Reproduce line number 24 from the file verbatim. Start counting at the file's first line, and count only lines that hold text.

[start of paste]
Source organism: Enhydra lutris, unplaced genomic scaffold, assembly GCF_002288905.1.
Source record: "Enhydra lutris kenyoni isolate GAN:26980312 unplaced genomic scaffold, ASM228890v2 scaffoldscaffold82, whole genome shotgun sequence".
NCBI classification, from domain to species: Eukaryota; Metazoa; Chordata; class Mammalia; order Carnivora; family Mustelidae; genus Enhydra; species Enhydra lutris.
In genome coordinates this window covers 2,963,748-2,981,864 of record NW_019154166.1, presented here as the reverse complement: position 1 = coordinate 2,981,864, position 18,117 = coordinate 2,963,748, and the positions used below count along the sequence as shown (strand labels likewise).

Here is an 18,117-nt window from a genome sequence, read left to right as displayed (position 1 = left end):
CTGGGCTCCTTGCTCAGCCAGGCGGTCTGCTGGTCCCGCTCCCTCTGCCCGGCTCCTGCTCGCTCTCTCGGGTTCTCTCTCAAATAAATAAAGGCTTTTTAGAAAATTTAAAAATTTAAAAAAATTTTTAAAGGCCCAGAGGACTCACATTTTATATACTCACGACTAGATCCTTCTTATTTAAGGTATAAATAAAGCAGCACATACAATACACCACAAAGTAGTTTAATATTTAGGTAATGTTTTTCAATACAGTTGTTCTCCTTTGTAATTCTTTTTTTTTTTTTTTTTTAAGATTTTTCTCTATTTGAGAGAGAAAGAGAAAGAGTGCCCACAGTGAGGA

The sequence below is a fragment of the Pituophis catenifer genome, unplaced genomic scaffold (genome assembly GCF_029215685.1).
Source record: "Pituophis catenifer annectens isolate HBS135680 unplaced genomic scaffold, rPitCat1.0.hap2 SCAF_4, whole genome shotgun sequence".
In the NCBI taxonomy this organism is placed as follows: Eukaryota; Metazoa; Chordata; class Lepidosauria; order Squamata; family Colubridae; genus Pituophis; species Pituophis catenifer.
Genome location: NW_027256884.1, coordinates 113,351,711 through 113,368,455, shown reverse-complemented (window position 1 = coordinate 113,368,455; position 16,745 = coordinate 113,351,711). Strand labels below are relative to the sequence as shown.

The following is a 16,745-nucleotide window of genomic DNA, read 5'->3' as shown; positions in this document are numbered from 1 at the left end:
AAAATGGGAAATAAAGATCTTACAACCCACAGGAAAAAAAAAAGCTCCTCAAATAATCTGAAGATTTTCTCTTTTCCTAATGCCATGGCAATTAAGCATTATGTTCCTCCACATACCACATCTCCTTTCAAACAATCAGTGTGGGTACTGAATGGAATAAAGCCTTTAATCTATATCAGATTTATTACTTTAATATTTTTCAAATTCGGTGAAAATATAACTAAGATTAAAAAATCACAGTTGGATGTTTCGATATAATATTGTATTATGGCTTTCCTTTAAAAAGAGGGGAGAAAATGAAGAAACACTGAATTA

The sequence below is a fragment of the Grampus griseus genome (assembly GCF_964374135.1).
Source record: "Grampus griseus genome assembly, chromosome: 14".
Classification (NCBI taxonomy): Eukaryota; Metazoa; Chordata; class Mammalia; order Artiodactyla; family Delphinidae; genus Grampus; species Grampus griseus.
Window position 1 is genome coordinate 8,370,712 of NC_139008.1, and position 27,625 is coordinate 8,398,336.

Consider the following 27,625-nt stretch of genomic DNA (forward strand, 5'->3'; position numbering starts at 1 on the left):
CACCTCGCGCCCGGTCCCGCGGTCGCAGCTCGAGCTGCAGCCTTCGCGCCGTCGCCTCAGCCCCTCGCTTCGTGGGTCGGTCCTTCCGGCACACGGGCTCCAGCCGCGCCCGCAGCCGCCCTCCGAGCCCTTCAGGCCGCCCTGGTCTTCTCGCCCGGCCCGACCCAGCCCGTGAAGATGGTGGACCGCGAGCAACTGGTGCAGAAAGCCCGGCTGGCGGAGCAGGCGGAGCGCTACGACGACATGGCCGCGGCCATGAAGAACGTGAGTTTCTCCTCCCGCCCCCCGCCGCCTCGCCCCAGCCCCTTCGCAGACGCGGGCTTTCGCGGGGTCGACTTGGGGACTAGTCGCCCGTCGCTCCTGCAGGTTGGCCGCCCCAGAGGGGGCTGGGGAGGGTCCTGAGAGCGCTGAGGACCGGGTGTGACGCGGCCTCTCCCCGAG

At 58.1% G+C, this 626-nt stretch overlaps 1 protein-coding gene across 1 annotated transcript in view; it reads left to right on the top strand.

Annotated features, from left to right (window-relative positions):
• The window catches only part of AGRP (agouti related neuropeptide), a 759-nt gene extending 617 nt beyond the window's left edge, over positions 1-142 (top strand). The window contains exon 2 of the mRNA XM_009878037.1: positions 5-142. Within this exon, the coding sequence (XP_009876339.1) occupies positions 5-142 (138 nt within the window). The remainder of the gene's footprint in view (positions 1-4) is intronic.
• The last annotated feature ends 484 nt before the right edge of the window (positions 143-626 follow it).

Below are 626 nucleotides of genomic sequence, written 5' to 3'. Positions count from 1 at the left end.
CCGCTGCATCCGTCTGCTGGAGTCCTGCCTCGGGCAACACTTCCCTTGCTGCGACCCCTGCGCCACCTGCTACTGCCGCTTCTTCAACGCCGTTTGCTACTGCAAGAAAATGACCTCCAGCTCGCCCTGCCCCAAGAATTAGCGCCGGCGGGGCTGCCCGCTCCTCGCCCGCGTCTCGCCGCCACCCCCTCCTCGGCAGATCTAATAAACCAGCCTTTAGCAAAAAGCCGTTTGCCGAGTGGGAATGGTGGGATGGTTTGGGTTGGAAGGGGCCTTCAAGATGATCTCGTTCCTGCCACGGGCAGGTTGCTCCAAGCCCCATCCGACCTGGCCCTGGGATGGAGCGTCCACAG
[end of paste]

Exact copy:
CCGCTGCATCCGTCTGCTGGAGTCCTGCCTCGGGCAACACTTCCCTTGCTGCGACCCCTGCGCCACCTGCTACTGCCGCTTCTTCAACGCCGTTTGCTACTGCAAGAAAATGACCTCCAGCTCGCCCTGCCCCAAGAATTAGCGCCGGCGGGGCTGCCCGCTCCTCGCCCGCGTCTCGCCGCCACCCCCTCCTCGGCAGATCTAATAAACCAGCCTTTAGCAAAAAGCCGTTTGCCGAGTGGGAATGGTGGGATGGTTTGGGTTGGAAGGGGCCTTCAAGATGATCTCGTTCCTGCCACGGGCAGGTTGCTCCAAGCCCCATCCGACCTGGCCCTGGGATGGAGCGTCCACAG